Now the concerns and worry have become more urgent, with politicians looking for answers from the CDC about how they’ll use the $500 million data money. A group of senators submitted a letter to Senate leaders about the concerns, stating “Public health departments are unable to share data on cases, persons under investigation, laboratory tests and person-to-person transmission with the CDC seamlessly — instead they are forced to rely on a combination of methods: antiquated pen and paper, faxes, excel spreadsheets, phone calls, and manual entry.” 

The CDC’s response is that they will detail spending in the coming weeks. They expect to spend some of it on updating its own systems and hiring more employees. The agency also intends to give out grants to local health agencies so that they can share and report data more effectively. That money is sorely needed at the county level, where tracers are literally working on paper and Excel. These rudimentary ways to collect data means it takes hours to try to establish the medical history of patients. 

Why the Dependence on Paper?

covid-19 tracing paper

Remember when EHRs were deployed? There were incentives from the government for providers to move toward electronic records. EHRs and other applications were supposed to eradicate paper from the process. Yet, paper is still a regular part of healthcare records. 

Most tracers now have to depend on a paper-based system to gather information about infection rates. That same paper process is then supposed to provide insights for healthcare entities. Looking at the details, you can easily see the disconnect:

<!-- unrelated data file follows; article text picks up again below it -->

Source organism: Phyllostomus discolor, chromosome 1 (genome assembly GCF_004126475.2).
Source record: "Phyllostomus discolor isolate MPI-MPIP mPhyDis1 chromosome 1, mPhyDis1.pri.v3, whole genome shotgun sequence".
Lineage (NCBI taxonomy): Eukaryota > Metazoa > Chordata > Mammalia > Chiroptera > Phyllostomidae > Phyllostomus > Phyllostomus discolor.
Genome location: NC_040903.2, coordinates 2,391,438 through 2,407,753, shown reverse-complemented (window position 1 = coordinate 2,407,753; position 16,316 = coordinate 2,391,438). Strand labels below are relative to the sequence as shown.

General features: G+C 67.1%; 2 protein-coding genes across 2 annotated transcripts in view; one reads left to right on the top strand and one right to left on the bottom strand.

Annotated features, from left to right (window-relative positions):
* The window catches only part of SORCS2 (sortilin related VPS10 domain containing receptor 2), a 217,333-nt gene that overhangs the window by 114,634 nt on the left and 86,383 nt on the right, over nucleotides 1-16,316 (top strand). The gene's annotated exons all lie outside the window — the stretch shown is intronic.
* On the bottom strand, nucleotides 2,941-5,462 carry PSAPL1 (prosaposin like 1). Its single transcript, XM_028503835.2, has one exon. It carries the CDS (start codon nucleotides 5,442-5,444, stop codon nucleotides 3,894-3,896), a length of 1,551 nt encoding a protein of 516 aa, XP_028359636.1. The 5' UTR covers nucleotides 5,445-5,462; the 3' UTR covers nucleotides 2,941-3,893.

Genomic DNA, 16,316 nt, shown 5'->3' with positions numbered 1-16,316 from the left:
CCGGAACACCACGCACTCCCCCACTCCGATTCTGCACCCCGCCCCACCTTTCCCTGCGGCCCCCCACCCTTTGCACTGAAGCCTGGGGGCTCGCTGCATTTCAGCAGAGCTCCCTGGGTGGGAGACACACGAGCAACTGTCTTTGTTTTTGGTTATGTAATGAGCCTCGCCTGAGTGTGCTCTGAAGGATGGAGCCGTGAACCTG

• Physicians are supposed to flag public health departments when they diagnose certain conditions. 
  • This reporting requires a paper form. This means lots of cases never end up flagged, so many diseases are unreported, which some experts say could be as high as 10%.
  • Reporting standards also vary by county, and if a patient lives and works into different jurisdictions, both must receive the report.
  • Reporting is not a federal requirement of the EHR program; due to this, disease tracking technology hasn’t been fully adopted. 

What’s the Answer for Better Public Health Surveillance?

The COVID-19 tracing has brought the issue front and center. Yet, there haven’t been any real changes. CDC employees are still “digging” through paper records to understand the spread. So, what’s the answer to better public health surveillance?

The CDC and providers were testing a new system, eCR, prior to the pandemic. The system removes manual reporting and streamlines the process. It’s now available in some states with a soft rollout. It pulls data from EHRs and then formats them as case reports. Those reports end up in a central hub, which then dispatches them to the appropriate agencies.

The problem is that most providers don’t have the bandwidth to launch the eCR. They are burdened by all the stresses and demands from the coronavirus, relegating data sharing and public health surveillance to a lower priority. Healthcare systems certainly see the value, as do some EHR vendors, but don’t have the resources to improve their workflows. 

A Data Liaison Can Help You Share, Clean, and Aggregate Your Data